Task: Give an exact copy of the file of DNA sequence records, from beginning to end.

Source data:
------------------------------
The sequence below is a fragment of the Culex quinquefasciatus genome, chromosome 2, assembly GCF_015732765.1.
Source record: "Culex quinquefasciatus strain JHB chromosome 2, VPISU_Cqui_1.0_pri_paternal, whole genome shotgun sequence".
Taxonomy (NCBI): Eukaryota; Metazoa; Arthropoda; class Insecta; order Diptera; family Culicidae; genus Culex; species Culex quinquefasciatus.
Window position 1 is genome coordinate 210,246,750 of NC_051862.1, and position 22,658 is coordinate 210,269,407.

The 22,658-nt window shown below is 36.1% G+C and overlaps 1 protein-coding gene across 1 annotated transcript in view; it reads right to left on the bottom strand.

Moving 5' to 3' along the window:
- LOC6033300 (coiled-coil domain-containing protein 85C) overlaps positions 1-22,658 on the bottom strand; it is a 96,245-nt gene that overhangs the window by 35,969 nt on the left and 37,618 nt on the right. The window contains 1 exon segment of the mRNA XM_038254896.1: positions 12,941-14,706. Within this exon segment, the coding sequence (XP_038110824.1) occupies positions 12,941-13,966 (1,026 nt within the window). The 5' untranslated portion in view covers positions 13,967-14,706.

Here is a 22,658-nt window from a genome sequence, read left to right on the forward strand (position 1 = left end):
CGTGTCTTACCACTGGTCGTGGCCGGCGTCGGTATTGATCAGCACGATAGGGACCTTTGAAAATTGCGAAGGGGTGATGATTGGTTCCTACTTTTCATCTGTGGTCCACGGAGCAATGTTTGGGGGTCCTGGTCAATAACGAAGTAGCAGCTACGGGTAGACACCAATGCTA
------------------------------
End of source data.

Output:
The sequence below is a fragment of the Culex quinquefasciatus genome, chromosome 2, assembly GCF_015732765.1.
Source record: "Culex quinquefasciatus strain JHB chromosome 2, VPISU_Cqui_1.0_pri_paternal, whole genome shotgun sequence".
Taxonomy (NCBI): Eukaryota; Metazoa; Arthropoda; class Insecta; order Diptera; family Culicidae; genus Culex; species Culex quinquefasciatus.
Window position 1 is genome coordinate 210,246,750 of NC_051862.1, and position 22,658 is coordinate 210,269,407.

The 22,658-nt window shown below is 36.1% G+C and overlaps 1 protein-coding gene across 1 annotated transcript in view; it reads right to left on the bottom strand.

Moving 5' to 3' along the window:
- LOC6033300 (coiled-coil domain-containing protein 85C) overlaps positions 1-22,658 on the bottom strand; it is a 96,245-nt gene that overhangs the window by 35,969 nt on the left and 37,618 nt on the right. The window contains 1 exon segment of the mRNA XM_038254896.1: positions 12,941-14,706. Within this exon segment, the coding sequence (XP_038110824.1) occupies positions 12,941-13,966 (1,026 nt within the window). The 5' untranslated portion in view covers positions 13,967-14,706.

Here is a 22,658-nt window from a genome sequence, read left to right on the forward strand (position 1 = left end):
CGTGTCTTACCACTGGTCGTGGCCGGCGTCGGTATTGATCAGCACGATAGGGACCTTTGAAAATTGCGAAGGGGTGATGATTGGTTCCTACTTTTCATCTGTGGTCCACGGAGCAATGTTTGGGGGTCCTGGTCAATAACGAAGTAGCAGCTACGGGTAGACACCAATGCTA